Add this to the list of things that prove the aging process is having an effect on my poor, beleaguered brain.
All week, I've been lighting a candle next to my computer; having it lit helps me relax and focus on what I'm writing. I blow out the match, and rest it on the desk, waiting a few minutes for it to fully cool before I toss it into the garbage can.
Yesterday, I was working at my desk, and opened a Hershey's miniature dark chocolate bar, breaking it in half so I could ration the so-dark-it's-nearly-black chocolatey goodness over the course of the evening. (OK, fine--it was over the course of a half hour, so sue me.) As I broke it, little flakes of chocolate fell off of each of the two pieces, landing on my desk.
Before I could think about what I was doing, I picked up these pieces of chocolate and popped them in my mouth. Only one of them wasn't sweet. It was salty, and kind of made my tongue feel funny. Because it wasn't chocolate. It was a burnt, blackened match tip. And that taste was probably sulfur.
I immediately began worrying that match tips were poisoned, and I was gonna die, all because I didn't want a little piece of chocolate to escape. Or maybe it was because I was playing with matches in a new and stupider way. They were safety matches, I reasoned. But the safety undoubtedly refers to the fact that you can't light them in any way besides using the magic matchbook strip...not to accidental ingestion.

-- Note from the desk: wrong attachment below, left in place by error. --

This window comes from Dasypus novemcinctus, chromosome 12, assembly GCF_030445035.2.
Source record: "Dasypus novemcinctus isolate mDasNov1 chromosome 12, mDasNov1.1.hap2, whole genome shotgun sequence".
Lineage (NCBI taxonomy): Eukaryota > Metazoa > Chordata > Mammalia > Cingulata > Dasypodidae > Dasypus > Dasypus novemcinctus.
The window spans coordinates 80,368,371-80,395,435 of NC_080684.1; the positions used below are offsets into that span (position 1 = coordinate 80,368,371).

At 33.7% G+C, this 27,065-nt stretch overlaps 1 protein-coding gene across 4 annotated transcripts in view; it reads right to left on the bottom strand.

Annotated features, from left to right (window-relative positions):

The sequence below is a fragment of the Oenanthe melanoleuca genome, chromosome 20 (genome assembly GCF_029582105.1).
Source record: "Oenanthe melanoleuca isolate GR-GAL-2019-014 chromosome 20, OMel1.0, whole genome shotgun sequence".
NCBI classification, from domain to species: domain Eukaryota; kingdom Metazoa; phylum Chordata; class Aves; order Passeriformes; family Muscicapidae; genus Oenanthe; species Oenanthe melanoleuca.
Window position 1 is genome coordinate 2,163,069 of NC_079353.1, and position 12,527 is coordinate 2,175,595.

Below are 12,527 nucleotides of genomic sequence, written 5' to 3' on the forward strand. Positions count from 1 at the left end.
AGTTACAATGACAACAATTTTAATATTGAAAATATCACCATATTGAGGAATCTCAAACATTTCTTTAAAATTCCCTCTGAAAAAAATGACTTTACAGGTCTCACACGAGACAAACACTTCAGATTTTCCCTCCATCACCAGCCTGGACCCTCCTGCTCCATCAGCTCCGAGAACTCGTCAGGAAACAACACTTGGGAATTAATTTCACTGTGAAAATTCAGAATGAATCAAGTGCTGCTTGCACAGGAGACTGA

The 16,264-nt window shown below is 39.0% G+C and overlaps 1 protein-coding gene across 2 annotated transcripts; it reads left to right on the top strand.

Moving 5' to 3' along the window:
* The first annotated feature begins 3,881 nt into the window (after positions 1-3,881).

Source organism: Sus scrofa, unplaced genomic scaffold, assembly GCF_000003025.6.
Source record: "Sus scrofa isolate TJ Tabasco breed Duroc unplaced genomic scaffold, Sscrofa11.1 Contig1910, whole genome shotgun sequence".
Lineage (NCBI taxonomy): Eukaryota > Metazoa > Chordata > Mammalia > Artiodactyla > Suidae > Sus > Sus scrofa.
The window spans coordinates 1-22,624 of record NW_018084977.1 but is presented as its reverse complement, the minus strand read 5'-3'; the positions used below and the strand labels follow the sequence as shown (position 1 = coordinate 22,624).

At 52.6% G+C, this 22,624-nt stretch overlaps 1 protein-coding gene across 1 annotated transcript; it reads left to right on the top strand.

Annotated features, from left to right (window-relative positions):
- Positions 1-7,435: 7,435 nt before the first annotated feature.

A day later, I'm happy to report that although it did taste terrible, my having eaten said match tip was apparently not lethal. But certainly not advised. And certainly, pretty darned stupid.
And what is the point of this, the significance to my having eaten a match? It is of course, the irony of having spent the last two decades or so looking for a match, when one was under my nose the whole time, or at least for the split second between the time I picked it up on my fingertip and popped it into my mouth, hoping for chocolate and receiving salty-sour sulfur and the barest evocation of the fire that once was. Or perhaps it is the wish of my subconscious to achieve a match, or to become matchable, by consuming one, thereby proving once and for all the aphorism that you are what you eat. And perhaps it was a reflexive response to the lack of passion, the lack of heat and fire in a young life that should be, by all means, actively smoking, burning with a fiery zeal.
There’s another solution. It’s less sexy, less admirable. In this scenario, I’m just sitting here at a computer, scripting tales told by an idiot and signifying, ultimately, nothing…except the literal truth: that I ate a match.